With the advent of a new decade it is always interesting to look into the future. We turn our thoughts to the trends and issues that will influence the development of the underwriting manual of the future.
Some of these trends might include:
- Greater complexity of rating tables and a need for better navigation
- More personalisation of both navigation and of content including the ability of local administrators to edit content
- Use of calculators and worksheet wizards
- Integration of the manual into other underwriting tools such as workbenches
- The use of natural language processing and text mining of unstructured data to interpret or summarise electronic health records (EHRs) and attending physician’s statement (APS) information
- The use of artificial intelligence and machine learning.
There appears to be a general trend for ratings in manuals to become more complex. There may be a greater desire for greater precision in the ratings and a need to better differentiate between good and bad risks, and ongoing in-depth research into medical conditions may identify new or more risk factors than previously. Or, more simply, the rating pages keep getting longer and longer as the number of additional risk factors grows and the risk classification method becomes more complicated.
So underwriters already under pressure to turn cases round more and more quickly will have less time to familiarise themselves with the contents of the manual and less time to correctly slot cases into complex classifications. Arguably, the risk of making errors increases. The manual of the future will have to employ smart design and navigation to increase productivity and maybe reduce the potential for mistakes.
To some degree the use of calculators and ‘flow chart’-type rating wizards aim to address these issues. They ensure that decisions on complex cases (such as cancer) cannot be underwritten unless all of the critical risk information has been put in. However, these tools can sometimes frustrate senior underwriters who feel that they are not able to use their judgment and experience: calculators are often black and white while underwriting cases can contain an element of grey. Mental health underwriting might be a good case in point, although we do hear that mental health calculators may be introduced to reduce subjectivity and ensure adherence to best practice. Greater consistency should of course be an ever more important objective in these days of increasing regulation. You can read more of our thoughts on the use of calculators here.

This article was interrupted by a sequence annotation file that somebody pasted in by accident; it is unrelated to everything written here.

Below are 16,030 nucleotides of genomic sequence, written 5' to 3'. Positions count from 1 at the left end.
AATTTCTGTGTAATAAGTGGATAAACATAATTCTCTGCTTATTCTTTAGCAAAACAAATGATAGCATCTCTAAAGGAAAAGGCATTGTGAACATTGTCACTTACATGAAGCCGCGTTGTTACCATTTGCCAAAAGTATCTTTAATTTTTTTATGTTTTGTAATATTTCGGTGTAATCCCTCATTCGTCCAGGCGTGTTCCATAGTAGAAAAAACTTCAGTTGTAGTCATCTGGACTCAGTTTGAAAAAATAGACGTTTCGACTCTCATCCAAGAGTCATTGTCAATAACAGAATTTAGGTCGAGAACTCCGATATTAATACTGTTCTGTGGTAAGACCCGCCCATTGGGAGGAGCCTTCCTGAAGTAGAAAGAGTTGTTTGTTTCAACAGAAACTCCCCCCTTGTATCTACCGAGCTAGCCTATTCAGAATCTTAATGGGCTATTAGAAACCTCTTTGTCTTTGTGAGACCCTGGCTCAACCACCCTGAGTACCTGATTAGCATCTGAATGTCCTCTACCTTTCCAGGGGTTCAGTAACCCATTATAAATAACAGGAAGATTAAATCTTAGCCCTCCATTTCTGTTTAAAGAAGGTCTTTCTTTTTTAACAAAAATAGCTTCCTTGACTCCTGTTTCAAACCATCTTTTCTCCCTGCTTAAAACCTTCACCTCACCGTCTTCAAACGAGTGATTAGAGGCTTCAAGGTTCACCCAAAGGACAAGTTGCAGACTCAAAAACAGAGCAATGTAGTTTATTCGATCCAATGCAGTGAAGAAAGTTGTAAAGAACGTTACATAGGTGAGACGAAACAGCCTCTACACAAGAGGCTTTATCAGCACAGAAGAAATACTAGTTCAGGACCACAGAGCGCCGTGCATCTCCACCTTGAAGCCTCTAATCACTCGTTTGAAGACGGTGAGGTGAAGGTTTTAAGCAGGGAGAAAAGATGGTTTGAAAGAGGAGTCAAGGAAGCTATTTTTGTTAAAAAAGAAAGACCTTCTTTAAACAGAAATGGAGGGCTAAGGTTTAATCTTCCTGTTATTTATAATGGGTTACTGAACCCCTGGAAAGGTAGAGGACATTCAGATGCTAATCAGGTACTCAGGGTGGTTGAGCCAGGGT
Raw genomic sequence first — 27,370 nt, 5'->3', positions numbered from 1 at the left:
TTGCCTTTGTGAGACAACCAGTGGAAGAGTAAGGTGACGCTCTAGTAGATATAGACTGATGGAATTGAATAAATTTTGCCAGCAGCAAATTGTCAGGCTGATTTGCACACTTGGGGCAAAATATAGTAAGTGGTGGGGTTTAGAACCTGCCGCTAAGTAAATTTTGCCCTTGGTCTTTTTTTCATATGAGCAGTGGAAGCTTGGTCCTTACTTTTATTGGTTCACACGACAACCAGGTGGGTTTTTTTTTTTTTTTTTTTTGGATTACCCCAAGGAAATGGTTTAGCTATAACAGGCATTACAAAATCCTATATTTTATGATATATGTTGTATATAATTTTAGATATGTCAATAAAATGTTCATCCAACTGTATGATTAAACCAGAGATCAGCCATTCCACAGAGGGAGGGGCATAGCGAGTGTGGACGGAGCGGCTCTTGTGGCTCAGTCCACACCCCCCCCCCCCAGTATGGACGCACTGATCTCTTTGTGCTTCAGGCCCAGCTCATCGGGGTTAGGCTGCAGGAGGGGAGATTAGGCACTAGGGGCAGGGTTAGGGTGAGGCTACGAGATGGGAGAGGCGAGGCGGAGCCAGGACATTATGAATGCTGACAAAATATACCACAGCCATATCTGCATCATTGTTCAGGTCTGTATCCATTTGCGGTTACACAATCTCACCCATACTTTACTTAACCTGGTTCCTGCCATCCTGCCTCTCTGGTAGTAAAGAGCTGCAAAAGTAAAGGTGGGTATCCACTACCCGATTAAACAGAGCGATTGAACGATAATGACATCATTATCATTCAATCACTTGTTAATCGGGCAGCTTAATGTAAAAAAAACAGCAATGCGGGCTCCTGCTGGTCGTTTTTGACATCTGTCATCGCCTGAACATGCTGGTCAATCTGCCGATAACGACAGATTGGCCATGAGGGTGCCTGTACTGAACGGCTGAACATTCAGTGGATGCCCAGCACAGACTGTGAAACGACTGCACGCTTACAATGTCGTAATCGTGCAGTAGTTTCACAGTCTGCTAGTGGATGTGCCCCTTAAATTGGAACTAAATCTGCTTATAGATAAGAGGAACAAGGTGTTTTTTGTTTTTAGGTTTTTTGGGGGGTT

In the modern world a significant percentage of business will be processed by underwriting engines and with automation comes greater consistency. An underwriter’s view of a case these days will likely not be from a paper file but via some sort of workbench with assorted information being brought together to present a ‘one-stop shop’ of the case details such as:
- Applicant disclosures
- Lab test results and physical measurements
- External data such as prescription histories
- APS information or summarised APS information
- Mortality scores or other data from external sources.
The impact of this is that the manual process needs to become slicker and we believe this will result in the need to integrate the functionality of the underwriting manual and the workbench.
Having this capability would appear to make a lot of sense but the integration could be on a number or levels. Possibilities include:
- A simple link to the manual with single sign on
- Deep linking to the relevant pages of the manual in relation to the medical conditions being underwritten
- Automated presentation of the specific section of the manual based on the information provided to the workbench; where there are multiple risks then this may need to enable a holistic view of the case
- Deeper analysis of the various sources of underwriting information referenced by the manual to suggest to the underwriter a case-specific decision; ultimately it may reference decisions made on similar cases assessed previously.
In summary we believe that technology trends will influence the next generation of underwriting manuals in general and our RiskApps product in particular – this project is already under way and we will keep you updated on our progress.